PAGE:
Within immigrant society, different groups wish to help the migrants in different ways – immigrant societies are multilayered and multidimensional. We examine the situation where there exists a foundation that has resources and that wishes to help the migrants. To do so, they need migrant groups to invest effort in helping their country folk. Migrant groups compete against one another by helping their country folk and to win grants from the foundation. We develop a model that considers how such a competition affects the resources invested by the groups' supporters and how beneficial it is to immigrants. We consider two alternative rewards systems for supporters – absolute and relative ranking – in achieving their goals.
We examine the effect of borrowing constraint facing new immigrants on the process of their assimilation in the new society. We shall do so in a two-period model. In period 1, immigrants invest, with some costs to them, in trying to assimilate. The probability of success in this endeavor depends on the amount invested and also on the level of the provision of a “public” good paid for by lump-sum taxation of “natives”. Those who succeed enjoy a higher level of productivity and therefore wages in period 2. The level of investment is endogenously determined. Assimilation also affects remittances by immigrants. Given this framework, we examine the effect of public support on the degree of assimilation and income repatriation. We do so under two scenarios regarding the credit market facing new immigrants. In the first, they can borrow as much as they want in period 1 at an exogenously given interest rate. In the second scenarios, there is a binding borrowing constraint. We compare the equilibrium under the two scenarios.
This chapter examines the role of immigrant networks on trade, particulalry through the demand effect. First, we examine the effect of immigration on trade when the immigrants consume more of the good that is abundant in their home country than the natives in a standard Heckscher–Ohlin model and find that the effect of immigration on trade is a priori indeterminate. Our econometric gravity model consisting of 63 major trading and immigrant-sending country for the United States over 1991–2000. We find that the immigrants income, mostly through demand effect has a significant negative effect on U.S. imports. However, if we include the effect of the immigrant income interacted with the size of the immigrant network, measured by the immigrant stock, we find that higher immigrants income lowers the immigrant network effect for both U.S. exports and imports. This we find in addition to the immigrants stock elasticity of 0.27% for U.S. exports and 0.48% for U.S. imports. Capturing the immigrant assimilation with the level of immigrant income and the size of the immigrant enclave this chapter finds that the immigrant network effect on trade flows is weakened by the increasing level of immigrant assimilation.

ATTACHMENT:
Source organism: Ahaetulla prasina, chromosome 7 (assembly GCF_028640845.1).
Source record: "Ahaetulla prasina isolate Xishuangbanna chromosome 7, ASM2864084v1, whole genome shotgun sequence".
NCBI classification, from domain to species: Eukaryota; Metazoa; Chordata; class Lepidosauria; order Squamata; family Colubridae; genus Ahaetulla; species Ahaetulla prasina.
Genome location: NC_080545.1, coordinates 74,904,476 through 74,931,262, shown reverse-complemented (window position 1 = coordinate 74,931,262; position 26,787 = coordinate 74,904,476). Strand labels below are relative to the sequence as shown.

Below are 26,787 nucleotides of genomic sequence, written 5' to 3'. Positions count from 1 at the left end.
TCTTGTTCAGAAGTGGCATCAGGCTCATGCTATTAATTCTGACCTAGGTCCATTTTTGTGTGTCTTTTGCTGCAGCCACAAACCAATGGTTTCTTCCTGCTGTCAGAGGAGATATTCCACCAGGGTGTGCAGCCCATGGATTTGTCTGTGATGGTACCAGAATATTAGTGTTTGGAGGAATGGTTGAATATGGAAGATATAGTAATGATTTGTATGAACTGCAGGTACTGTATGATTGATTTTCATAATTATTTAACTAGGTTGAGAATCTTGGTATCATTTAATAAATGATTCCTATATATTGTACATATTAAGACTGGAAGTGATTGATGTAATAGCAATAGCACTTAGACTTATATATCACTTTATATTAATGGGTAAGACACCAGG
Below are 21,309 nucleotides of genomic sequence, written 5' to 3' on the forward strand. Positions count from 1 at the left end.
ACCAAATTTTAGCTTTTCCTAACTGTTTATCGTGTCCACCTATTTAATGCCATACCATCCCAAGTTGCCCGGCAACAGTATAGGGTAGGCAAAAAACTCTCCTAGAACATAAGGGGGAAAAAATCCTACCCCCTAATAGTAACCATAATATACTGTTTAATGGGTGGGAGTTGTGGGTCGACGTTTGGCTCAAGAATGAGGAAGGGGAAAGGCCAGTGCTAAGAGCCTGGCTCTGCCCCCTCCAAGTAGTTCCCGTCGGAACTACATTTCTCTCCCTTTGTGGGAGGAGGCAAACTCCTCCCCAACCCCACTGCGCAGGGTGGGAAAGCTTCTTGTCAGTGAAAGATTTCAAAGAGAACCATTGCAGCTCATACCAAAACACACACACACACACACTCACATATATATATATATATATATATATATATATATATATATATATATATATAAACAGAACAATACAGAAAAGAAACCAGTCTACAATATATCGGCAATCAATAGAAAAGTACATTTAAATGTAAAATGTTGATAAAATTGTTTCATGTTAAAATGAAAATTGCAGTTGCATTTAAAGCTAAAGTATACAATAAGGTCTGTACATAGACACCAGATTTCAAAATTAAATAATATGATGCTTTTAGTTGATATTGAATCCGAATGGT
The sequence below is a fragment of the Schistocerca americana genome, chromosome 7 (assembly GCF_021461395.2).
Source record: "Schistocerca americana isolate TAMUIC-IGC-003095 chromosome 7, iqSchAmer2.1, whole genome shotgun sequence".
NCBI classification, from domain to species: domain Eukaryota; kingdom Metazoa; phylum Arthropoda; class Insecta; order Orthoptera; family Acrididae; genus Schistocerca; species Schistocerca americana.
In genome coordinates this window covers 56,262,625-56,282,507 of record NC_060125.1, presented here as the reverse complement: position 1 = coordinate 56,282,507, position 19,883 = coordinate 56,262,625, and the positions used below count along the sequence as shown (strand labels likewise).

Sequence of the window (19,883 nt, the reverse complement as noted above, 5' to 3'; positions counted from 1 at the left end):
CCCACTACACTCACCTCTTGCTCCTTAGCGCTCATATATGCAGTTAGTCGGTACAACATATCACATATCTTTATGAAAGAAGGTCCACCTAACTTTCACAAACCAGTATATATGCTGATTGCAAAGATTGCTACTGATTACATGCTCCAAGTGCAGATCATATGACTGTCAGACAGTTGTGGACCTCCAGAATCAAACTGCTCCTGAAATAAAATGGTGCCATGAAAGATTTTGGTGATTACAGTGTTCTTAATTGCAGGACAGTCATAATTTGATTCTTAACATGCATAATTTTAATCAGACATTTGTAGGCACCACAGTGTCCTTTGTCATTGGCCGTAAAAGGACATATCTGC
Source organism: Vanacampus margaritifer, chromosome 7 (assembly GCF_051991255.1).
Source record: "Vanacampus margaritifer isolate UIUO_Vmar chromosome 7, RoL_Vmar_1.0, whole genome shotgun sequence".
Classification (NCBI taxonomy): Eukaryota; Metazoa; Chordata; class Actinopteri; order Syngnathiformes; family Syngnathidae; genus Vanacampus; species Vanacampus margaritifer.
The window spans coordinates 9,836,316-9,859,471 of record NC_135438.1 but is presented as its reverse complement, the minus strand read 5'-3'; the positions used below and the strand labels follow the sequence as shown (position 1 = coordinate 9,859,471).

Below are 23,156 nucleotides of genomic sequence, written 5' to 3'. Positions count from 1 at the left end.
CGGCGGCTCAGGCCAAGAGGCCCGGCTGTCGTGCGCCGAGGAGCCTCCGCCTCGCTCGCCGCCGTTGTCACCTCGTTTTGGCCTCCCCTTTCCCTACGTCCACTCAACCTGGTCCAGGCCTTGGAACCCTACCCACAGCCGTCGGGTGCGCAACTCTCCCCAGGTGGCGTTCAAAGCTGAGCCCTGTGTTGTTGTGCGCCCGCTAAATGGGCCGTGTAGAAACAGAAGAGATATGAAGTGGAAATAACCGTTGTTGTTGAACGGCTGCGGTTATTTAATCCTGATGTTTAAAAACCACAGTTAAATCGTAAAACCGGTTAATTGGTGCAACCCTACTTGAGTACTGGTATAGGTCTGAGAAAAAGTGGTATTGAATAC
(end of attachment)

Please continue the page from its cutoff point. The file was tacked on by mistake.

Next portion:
This chapter investigates whether and to what extent immigrants in Germany are integrated into German society by utilizing a variety of qualitative information and subjective data collected in the 1999 wave of the German Socio-Economic Panel (GSOEP). To this end, leisure-time activities and attitudes of native Germans, ethnic Germans and foreign immigrants of different generations are compared. The empirical results suggest that conditional on observable characteristics the activities and attitudes of foreign immigrants from both generations differ much more from those of native Germans than the activities/attitudes of ethnic Germans. Furthermore, the attitudes of second-generation immigrants tend to be characterized by a larger degree of fatalism, pessimism and self-doubt than those of all other groups, although their activities and participation in societal life resemble more those of native Germans than those of their parents generation.